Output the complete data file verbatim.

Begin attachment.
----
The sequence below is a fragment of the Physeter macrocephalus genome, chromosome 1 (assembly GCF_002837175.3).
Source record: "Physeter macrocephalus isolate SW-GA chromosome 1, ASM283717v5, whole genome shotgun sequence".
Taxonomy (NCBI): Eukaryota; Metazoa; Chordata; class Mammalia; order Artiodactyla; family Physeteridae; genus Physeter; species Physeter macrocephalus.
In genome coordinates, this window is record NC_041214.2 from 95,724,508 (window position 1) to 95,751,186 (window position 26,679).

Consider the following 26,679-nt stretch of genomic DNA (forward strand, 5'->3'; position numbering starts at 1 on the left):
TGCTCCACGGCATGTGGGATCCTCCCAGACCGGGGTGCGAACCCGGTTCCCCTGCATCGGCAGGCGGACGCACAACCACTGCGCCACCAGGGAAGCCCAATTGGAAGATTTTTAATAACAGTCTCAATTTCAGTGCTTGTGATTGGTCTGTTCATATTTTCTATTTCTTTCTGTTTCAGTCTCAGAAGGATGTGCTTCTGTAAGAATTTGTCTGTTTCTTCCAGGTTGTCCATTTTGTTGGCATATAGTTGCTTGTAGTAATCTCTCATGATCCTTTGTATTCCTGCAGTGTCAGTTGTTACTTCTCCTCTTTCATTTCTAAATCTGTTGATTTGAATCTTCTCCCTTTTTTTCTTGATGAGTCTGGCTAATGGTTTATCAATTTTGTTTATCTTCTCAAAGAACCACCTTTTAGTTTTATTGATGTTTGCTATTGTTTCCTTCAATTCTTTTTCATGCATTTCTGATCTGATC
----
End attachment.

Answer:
The sequence below is a fragment of the Physeter macrocephalus genome, chromosome 1 (assembly GCF_002837175.3).
Source record: "Physeter macrocephalus isolate SW-GA chromosome 1, ASM283717v5, whole genome shotgun sequence".
Taxonomy (NCBI): Eukaryota; Metazoa; Chordata; class Mammalia; order Artiodactyla; family Physeteridae; genus Physeter; species Physeter macrocephalus.
In genome coordinates, this window is record NC_041214.2 from 95,724,508 (window position 1) to 95,751,186 (window position 26,679).

Consider the following 26,679-nt stretch of genomic DNA (forward strand, 5'->3'; position numbering starts at 1 on the left):
TGCTCCACGGCATGTGGGATCCTCCCAGACCGGGGTGCGAACCCGGTTCCCCTGCATCGGCAGGCGGACGCACAACCACTGCGCCACCAGGGAAGCCCAATTGGAAGATTTTTAATAACAGTCTCAATTTCAGTGCTTGTGATTGGTCTGTTCATATTTTCTATTTCTTTCTGTTTCAGTCTCAGAAGGATGTGCTTCTGTAAGAATTTGTCTGTTTCTTCCAGGTTGTCCATTTTGTTGGCATATAGTTGCTTGTAGTAATCTCTCATGATCCTTTGTATTCCTGCAGTGTCAGTTGTTACTTCTCCTCTTTCATTTCTAAATCTGTTGATTTGAATCTTCTCCCTTTTTTTCTTGATGAGTCTGGCTAATGGTTTATCAATTTTGTTTATCTTCTCAAAGAACCACCTTTTAGTTTTATTGATGTTTGCTATTGTTTCCTTCAATTCTTTTTCATGCATTTCTGATCTGATC